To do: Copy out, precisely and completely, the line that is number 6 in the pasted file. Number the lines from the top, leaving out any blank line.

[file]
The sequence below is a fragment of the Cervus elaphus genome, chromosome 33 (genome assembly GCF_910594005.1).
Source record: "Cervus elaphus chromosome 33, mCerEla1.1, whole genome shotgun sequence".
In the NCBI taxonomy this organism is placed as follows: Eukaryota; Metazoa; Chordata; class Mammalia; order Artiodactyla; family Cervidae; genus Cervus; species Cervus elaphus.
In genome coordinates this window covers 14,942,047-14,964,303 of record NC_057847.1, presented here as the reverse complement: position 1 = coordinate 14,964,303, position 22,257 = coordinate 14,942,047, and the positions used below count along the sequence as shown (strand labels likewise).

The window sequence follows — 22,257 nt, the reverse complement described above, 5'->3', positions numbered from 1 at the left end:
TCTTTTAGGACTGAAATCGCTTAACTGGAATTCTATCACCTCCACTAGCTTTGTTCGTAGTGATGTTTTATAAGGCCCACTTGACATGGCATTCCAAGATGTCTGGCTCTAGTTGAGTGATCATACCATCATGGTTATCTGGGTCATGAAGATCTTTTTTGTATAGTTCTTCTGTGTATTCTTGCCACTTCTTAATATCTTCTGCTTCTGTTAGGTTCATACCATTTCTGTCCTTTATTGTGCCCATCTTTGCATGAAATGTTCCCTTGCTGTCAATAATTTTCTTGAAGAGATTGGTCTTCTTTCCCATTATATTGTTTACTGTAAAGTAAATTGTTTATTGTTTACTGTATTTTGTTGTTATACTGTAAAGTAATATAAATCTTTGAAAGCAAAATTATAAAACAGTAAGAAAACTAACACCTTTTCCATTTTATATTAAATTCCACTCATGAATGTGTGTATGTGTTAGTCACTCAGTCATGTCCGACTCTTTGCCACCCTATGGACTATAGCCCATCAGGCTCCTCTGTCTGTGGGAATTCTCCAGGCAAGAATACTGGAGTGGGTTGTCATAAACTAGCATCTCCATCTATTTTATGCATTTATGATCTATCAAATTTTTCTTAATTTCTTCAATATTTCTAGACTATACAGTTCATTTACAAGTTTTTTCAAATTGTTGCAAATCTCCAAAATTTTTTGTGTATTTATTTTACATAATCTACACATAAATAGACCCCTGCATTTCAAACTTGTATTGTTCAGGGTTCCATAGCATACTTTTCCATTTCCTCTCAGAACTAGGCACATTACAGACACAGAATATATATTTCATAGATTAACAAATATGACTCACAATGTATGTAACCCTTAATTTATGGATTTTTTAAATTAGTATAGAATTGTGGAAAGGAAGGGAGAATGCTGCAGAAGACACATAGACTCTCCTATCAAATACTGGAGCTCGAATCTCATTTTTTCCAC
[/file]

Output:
TCTTTTAGGACTGAAATCGCTTAACTGGAATTCTATCACCTCCACTAGCTTTGTTCGTAGTGATGTTTTATAAGGCCCACTTGACATGGCATTCCAAGATGTCTGGCTCTAGTTGAGTGATCATACCATCATGGTTATCTGGGTCATGAAGATCTTTTTTGTATAGTTCTTCTGTGTATTCTTGCCACTTCTTAATATCTTCTGCTTCTGTTAGGTTCATACCATTTCTGTCCTTTATTGTGCCCATCTTTGCATGAAATGTTCCCTTGCTGTCAATAATTTTCTTGAAGAGATTGGTCTTCTTTCCCATTATATTGTTTACTGTAAAGTAAATTGTTTATTGTTTACTGTATTTTGTTGTTATACTGTAAAGTAATATAAATCTTTGAAAGCAAAATTATAAAACAGTAAGAAAACTAACACCTTTTCCATTTTATATTAAATTCCACTCATGAATGTGTGTATGTGTTAGTCACTCAGTCATGTCCGACTCTTTGCCACCCTATGGACTATAGCCCATCAGGCTCCTCTGTCTGTGGGAATTCTCCAGGCAAGAATACTGGAGTGGGTTGTCATAAACTAGCATCTCCATCTATTTTATGCATTTATGATCTATCAAATTTTTCTTAATTTCTTCAATATTTCTAGACTATACAGTTCATTTACAAGTTTTTTCAAATTGTTGCAAATCTCCAAAATTTTTTGTGTATTTATTTTACATAATCTACACATAAATAGACCCCTGCATTTCAAACTTGTATTGTTCAGGGTTCCATAGCATACTTTTCCATTTCCTCTCAGAACTAGGCACATTACAGACACAGAATATATATTTCATAGATTAACAAATATGACTCACAATGTATGTAACCCTTAATTTATGGATTTTTTAAATTAGTATAGAATTGTGGAAAGGAAGGGAGAATGCTGCAGAAGACACATAGACTCTCCTATCAAATACTGGAGCTCGAATCTCATTTTTTCCAC